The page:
Their lifestyles are revealed rather early with member of the Bloods Gang boarding Ice Cube’s school bus on the way home and threatening kids at gunpoint and being harassed by police while walking across the street from Dre’s Auntie’s house. Dre and DJ Yella have steady jobs at Alonzo’s Club playing R&B with Dre slipping in his own favorite or original tracks when the owner isn’t looking. This is Ice Cube’s chance to debut his “reality rap” which is less pop and about dancing or romance but about the day to day life of young people like himself. The music hits a nerve and is very well received and Dre meets Eric Wright AKA Eazy E who is getting out of the drug dealing racket and intent on investing his money on a sure thing.
Soon enough, Eazy E is putting his money where his mouth is (or vice versa) and rapping for the first time in his life. This session about the authenticity of rap line delivery is a master class as delivered by Doctor Dre to Eazy. It reminded me of the way Edward Norton’s character schooled Michael Keaton’s in Birdman but without the venom. Ice Cube’s lyrics, Doctor Dre’s tracks and production, newcomer Eazy E’s high tenor rapping. It was a dream come true. N.W.A. ‘s song Boyz ‘n the Hood is born and is a great hit drawing the attention of future manager Jerry Heller. He approaches Eazy E and offers to open doors and to protect the young men. He gets them a concert at Skateland and the crowd goes wild. They are immediately offered to join Priority Records and their creative furor takes off. Straight Outta Compton and F*** tha [sic] Police are among the more memorable title the latter piece getting them in trouble by those advocating censure ship and by Detroit Police.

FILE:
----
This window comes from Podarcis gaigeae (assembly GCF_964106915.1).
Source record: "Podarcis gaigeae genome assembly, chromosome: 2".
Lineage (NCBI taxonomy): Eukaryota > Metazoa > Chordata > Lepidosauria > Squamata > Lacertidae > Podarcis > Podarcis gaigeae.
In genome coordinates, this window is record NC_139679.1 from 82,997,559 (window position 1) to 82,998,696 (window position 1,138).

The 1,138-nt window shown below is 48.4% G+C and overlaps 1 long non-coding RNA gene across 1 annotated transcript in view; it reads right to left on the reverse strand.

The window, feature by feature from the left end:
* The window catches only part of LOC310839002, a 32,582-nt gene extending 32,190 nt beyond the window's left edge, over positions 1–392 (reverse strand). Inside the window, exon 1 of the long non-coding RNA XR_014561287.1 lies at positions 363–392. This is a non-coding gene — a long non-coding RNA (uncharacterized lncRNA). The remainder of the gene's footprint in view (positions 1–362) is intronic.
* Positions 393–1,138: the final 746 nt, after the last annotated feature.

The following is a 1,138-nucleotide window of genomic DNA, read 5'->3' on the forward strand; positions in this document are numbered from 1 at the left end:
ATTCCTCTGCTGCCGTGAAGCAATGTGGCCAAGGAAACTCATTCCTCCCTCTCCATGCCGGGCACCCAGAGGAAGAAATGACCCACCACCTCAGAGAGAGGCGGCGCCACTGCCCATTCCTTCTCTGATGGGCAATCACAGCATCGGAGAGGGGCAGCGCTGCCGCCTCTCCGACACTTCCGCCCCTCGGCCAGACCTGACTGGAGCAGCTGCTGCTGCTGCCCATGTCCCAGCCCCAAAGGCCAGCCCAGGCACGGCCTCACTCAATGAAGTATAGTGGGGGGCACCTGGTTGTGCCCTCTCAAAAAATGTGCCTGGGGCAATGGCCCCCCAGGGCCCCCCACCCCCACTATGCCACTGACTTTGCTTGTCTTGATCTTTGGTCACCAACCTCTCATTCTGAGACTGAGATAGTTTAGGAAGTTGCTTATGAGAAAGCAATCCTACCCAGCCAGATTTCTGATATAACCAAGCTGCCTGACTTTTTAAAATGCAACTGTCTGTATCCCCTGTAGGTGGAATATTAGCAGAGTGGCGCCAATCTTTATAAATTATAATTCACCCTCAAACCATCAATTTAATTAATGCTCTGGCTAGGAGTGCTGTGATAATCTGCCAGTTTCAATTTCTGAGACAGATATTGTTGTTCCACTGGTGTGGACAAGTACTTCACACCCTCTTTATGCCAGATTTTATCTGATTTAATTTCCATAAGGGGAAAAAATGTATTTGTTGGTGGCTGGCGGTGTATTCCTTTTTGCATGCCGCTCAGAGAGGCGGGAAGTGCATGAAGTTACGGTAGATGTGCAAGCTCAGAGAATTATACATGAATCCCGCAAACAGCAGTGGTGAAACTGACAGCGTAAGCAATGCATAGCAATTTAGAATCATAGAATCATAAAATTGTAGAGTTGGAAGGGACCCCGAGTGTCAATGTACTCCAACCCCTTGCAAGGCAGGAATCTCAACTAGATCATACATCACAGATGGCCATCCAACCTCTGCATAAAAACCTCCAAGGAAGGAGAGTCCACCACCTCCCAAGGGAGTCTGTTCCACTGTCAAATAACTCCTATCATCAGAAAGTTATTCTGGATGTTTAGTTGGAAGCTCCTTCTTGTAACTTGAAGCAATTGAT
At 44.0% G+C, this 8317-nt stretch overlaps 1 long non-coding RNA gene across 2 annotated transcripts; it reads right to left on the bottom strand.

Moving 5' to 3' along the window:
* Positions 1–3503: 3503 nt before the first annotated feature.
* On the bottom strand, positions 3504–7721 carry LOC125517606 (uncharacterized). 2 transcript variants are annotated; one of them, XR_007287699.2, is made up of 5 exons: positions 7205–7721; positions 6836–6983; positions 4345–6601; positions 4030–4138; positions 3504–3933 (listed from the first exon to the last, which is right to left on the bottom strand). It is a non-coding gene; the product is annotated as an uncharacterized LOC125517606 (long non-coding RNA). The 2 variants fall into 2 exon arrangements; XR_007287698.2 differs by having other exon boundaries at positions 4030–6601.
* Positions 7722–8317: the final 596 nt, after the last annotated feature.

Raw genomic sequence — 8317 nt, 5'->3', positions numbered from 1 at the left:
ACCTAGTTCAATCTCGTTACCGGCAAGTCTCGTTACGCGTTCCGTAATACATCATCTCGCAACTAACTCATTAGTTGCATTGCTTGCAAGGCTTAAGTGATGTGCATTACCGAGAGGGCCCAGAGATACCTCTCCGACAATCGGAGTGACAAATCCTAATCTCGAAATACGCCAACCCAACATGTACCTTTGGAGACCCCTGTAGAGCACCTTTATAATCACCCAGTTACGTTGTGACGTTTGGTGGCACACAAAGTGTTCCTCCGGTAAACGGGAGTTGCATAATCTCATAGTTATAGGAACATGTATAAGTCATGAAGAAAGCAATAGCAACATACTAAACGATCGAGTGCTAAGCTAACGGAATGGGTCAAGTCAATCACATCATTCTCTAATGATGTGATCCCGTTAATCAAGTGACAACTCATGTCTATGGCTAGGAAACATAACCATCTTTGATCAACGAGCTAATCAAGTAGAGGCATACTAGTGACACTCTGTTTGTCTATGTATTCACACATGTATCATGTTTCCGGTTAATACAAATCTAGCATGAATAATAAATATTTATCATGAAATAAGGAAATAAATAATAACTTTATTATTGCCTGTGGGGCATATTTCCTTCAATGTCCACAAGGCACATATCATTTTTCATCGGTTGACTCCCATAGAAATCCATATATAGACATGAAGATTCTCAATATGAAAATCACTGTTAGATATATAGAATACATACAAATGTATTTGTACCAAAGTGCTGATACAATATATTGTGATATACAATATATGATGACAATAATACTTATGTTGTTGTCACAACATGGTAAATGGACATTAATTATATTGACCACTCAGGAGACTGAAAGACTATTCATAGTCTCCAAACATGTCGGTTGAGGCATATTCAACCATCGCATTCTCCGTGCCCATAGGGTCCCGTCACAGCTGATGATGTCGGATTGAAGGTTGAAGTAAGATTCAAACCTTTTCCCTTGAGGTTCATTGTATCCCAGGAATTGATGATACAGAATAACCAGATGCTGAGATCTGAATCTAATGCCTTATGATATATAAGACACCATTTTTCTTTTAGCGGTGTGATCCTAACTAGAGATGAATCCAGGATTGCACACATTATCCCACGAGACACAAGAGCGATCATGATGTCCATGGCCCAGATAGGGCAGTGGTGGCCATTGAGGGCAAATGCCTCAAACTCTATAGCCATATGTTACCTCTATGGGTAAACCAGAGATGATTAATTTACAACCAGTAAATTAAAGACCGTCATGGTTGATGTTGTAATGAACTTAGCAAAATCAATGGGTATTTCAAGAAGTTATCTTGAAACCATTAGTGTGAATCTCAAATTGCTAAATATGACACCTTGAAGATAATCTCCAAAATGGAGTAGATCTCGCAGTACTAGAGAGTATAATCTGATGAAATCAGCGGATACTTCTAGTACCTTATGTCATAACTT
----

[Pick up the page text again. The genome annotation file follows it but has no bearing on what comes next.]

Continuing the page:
Jerry Heller, although an obvious villain is never a mere two dimensional character. He is played with skill by the formidable Paul Giamatti who, along with the rest of the cast have been picked for their acting talent as well as their uncanny resemblance to those who they portray. He gets the police off their back at one point defending them as artists and decrying their treatment based on skin color alone. He also is constantly smoothing over various press related debacles the group creates as well as pregnant groupies with a world weariness and a crafty snakiness having Eazy E sign his life away counting on the singer’s trust and deigning to most of the crew without contracts which enrages Ice Cube to go his own way.
The various antics of the group, their affairs, fits of anger, betrayals, and various proclivities are rather frankly depicted with nary a sweetening of the cold reality save by omission. Along the way, there are deaths in the family, the wounds around which all draw in as brothers and even as the group is splintered, they start drawing inexorably back to together with cameos from Tupac Shakur and Snoop Dog. The joy of collaborating with such talent mixed with the excesses of success are never boring or rushed. Straight Outta Compton is a well paced, beautifully shot, well acted, wonderfully performed piece of mandatory music history told with a master’s touch and a poet’s grace. The ending packs such a powerful emotional punch that even foresight cannot cease the tears. Listen to the end of the credits with Doctor Dre’s beautifully nostalgic Just Talking to My Diary. It is the perfect catharsis after a quicker than seems possible 2 and a half hours. How F. Gary Gray wasn’t nominated for Best Director or the film itself for a Best Picture Academy Award is a crime against film.